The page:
In response to a report by The Fenway Institute released late last year finding that more than 15 percent of Boston’s LGBTQ youth of color had traded sex for money, food, shelter, or other resources, the Boston City Council’s Committee On Healthy Women, Families & Communities held a hearing September 27 on the needs of the city’s LGBTQ youth of color.
Called by District 8 Councilor Josh Zakim, the hearing drew approximately 35 attendees and featured testimony from youth, adults who work with youth, social scientists, academic experts, and officials from Boston Public Schools and the Boston Public Health Commission.
Kerith Conron, an Affiliated Investigator at The Fenway Institute, and the Blachford-Cooper Research Director and Distinguished Scholar at The Williams Institute at the UCLA School of Law, offered testimony from the report, titled, “Our Health Matters: Mental Health, Risk, And Resilience Among LGBTQ Youth Of Color Who Live, Work, Or Play In Boston.”
Key findings, said Conron, who co-authored the report along with Johannes Wilson, Sean Cahill, Jessica Flaherty, Mio Tamanaha, and Judith Bradford, included:
- Over 40 percent of a sample of LGBTQ youth of color in greater Boston reported symptoms of clinical depression and/or anxiety.
- Nearly one in five attempted suicide within the prior 12 months.
- One in five 19-25 year old youth reported exchanging sex for a place to sleep, money, food, drugs or other resources in the prior three months.
- Family rejection, bullying, and discrimination along multiple axes of inequality, coupled with a low minimum wage and a lack of affordable housing, are among the root causes of poor health for LGBTQ youth of color.
Zakim, along with other councilors in attendance including District 7 Councilor Tito Jackson, and Councilors-at-Large Ayanna Pressley and Michael Flaherty, expressed concern about the high number of young people exchanging sex for basic necessities.
Cahill, who is Director of Health Policy Research at The Fenway Institute, offered testimony on the high rates of HIV among young gay and bisexual men and transgender women. Citing recent data from the US Centers for Disease Control, Cahill noted that Black gay and bisexual men have a one in two lifetime chance of becoming HIV-infected, Latino gay and bisexual men a one in four chance, and White gay and bisexual men a one in 11 chance. He called for a sense of urgency to reduce these striking racial disparities among gay men.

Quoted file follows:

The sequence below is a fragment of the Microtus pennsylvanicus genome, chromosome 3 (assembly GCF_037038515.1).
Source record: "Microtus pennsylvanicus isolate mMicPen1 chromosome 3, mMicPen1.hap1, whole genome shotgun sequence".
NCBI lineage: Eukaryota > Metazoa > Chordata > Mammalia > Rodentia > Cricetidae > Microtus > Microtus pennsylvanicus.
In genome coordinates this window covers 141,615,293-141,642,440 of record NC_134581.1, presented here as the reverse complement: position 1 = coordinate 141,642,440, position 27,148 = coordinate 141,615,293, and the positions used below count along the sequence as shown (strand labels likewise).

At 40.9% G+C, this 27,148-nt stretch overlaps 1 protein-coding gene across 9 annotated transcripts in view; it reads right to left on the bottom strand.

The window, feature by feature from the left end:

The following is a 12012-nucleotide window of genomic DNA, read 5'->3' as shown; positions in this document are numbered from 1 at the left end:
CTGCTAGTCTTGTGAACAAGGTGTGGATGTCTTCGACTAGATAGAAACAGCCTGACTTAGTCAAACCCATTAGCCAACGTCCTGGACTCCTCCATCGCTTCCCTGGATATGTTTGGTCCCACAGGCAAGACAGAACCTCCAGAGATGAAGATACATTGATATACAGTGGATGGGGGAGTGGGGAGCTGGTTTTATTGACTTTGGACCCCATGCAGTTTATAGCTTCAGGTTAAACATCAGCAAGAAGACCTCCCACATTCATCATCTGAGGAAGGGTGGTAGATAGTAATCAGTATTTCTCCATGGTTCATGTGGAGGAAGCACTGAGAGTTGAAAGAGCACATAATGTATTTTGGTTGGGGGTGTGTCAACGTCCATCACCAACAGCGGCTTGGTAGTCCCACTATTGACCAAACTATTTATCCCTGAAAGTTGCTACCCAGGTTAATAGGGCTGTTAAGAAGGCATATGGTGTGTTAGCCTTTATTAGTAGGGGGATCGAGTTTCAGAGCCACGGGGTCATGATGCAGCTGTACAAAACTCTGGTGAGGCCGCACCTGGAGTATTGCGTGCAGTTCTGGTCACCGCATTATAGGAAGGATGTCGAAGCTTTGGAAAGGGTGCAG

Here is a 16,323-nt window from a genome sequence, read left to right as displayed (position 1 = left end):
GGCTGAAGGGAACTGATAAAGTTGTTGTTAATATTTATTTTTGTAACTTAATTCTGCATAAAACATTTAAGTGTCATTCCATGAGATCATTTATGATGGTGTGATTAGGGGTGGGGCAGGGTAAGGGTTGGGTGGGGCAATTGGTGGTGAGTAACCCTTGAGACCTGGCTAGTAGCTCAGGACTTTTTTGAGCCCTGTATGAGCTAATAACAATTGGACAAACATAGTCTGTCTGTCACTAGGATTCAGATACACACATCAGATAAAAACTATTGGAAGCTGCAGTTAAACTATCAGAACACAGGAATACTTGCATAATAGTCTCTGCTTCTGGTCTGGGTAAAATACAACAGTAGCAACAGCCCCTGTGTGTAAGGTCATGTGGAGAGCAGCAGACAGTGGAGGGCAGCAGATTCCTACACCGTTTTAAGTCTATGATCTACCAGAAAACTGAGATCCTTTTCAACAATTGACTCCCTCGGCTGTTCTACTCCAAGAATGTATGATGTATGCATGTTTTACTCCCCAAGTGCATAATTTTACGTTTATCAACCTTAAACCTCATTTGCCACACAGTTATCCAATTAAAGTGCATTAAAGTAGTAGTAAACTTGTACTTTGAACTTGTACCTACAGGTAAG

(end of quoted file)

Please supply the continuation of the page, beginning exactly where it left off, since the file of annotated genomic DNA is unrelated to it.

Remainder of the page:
Gary Bailey, MSW, ACSW, a Professor of Practice at Simmons College School of Social Work and at the Simmons School of Nursing and Health Sciences, testified to the mental health needs of LGBTQ youth and how critical it is for providers to be trained in the provision of cultural competent care. He also emphasized that school officials and healthcare providers needed to be aware of and address other issues that can exacerbate the mental and physical health needs of LGBTQ youth of color. “Those include racism, poverty, LGBTQ stigma, discrimination, victimization, mistrust of and harassment by police and minority stress,” he said.
Grace Sterling Stowell, executive director of the Boston Alliance of Gay, Lesbian, Bisexual, and Transgender Youth (BAGLY), testified to the importance of social supports that exist outside of school. Although many schools in Boston have Gay Straight Alliances for students, they are often overwhelming attended by white, female heterosexual allies who play an important role in creating a welcoming school social climate. But such groups are not necessarily reaching all LGBTQ youth, particularly young Black and Latino males attracted to other males.
Recommendations offered by expert testifiers included:
- providing culturally competent, nondiscriminatory health care to help reduce medical mistrust;
- providing comprehensive sexuality education and access to condoms and pre-exposure prophylaxis;
- finding ways to connect LGBTQ youth, particularly those in the public school system, with community-based resources such as BAGLY, Boston GLASS, and Youth on Fire, and restoring city and state funding cuts to these critical youth organizations;
- reporting from the Boston Public Schools on the health of LGBTQ students using data from its Youth Risk Behavior Survey;
- training for all schools and youth-serving staff in how to support LGBTQ youth and intervene if they witness bullying; and
- engaging young people in working for solutions to improve their own lives;
“Our Health Matters: Mental Health, Risk, And Resilience Among LGBTQ Youth Of Color Who Live, Work, Or Play In Boston,” is available online here.
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